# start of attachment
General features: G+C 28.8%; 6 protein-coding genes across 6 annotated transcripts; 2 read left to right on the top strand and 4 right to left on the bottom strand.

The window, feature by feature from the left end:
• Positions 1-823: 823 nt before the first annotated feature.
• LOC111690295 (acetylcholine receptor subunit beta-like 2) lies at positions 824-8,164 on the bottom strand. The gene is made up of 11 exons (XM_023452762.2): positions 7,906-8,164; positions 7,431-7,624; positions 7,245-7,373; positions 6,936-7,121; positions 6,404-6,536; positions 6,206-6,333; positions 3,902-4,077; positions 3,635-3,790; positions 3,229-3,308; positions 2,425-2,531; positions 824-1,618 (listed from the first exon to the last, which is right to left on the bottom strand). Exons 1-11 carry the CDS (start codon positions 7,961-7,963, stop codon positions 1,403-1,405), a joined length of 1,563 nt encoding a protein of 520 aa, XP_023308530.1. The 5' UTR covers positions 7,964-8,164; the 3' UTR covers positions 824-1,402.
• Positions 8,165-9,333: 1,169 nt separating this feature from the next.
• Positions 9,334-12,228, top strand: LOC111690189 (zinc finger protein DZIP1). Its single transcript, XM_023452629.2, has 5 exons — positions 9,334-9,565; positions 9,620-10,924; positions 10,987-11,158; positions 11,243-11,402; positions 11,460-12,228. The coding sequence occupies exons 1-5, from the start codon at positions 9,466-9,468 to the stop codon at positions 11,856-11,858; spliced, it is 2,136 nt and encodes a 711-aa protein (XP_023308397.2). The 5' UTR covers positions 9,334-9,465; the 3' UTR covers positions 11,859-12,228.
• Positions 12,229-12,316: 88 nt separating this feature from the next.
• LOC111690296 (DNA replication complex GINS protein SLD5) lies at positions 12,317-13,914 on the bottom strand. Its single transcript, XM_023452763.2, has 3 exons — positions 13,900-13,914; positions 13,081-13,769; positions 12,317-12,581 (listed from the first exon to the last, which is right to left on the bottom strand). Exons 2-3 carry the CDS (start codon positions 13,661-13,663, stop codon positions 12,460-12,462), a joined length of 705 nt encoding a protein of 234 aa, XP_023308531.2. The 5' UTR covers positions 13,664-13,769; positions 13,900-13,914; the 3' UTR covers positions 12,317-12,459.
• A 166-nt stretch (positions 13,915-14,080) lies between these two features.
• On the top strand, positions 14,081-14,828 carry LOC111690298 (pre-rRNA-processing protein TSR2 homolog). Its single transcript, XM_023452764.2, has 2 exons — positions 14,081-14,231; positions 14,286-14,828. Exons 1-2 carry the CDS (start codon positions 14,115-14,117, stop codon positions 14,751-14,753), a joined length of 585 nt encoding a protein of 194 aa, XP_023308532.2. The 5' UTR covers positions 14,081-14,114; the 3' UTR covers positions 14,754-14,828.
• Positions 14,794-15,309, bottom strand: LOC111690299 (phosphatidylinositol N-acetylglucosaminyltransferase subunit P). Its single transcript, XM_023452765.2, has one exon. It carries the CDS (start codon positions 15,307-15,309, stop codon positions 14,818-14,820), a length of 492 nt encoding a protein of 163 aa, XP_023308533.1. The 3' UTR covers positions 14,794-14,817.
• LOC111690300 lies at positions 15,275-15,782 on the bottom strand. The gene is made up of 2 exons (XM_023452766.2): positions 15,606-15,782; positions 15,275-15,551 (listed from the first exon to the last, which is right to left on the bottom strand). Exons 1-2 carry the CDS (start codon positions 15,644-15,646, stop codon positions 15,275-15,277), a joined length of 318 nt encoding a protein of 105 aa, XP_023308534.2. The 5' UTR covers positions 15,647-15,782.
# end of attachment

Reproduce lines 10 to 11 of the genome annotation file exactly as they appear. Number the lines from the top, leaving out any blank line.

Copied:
• On the top strand, positions 14,081-14,828 carry LOC111690298 (pre-rRNA-processing protein TSR2 homolog). Its single transcript, XM_023452764.2, has 2 exons — positions 14,081-14,231; positions 14,286-14,828. Exons 1-2 carry the CDS (start codon positions 14,115-14,117, stop codon positions 14,751-14,753), a joined length of 585 nt encoding a protein of 194 aa, XP_023308532.2. The 5' UTR covers positions 14,081-14,114; the 3' UTR covers positions 14,754-14,828.
• Positions 14,794-15,309, bottom strand: LOC111690299 (phosphatidylinositol N-acetylglucosaminyltransferase subunit P). Its single transcript, XM_023452765.2, has one exon. It carries the CDS (start codon positions 15,307-15,309, stop codon positions 14,818-14,820), a length of 492 nt encoding a protein of 163 aa, XP_023308533.1. The 3' UTR covers positions 14,794-14,817.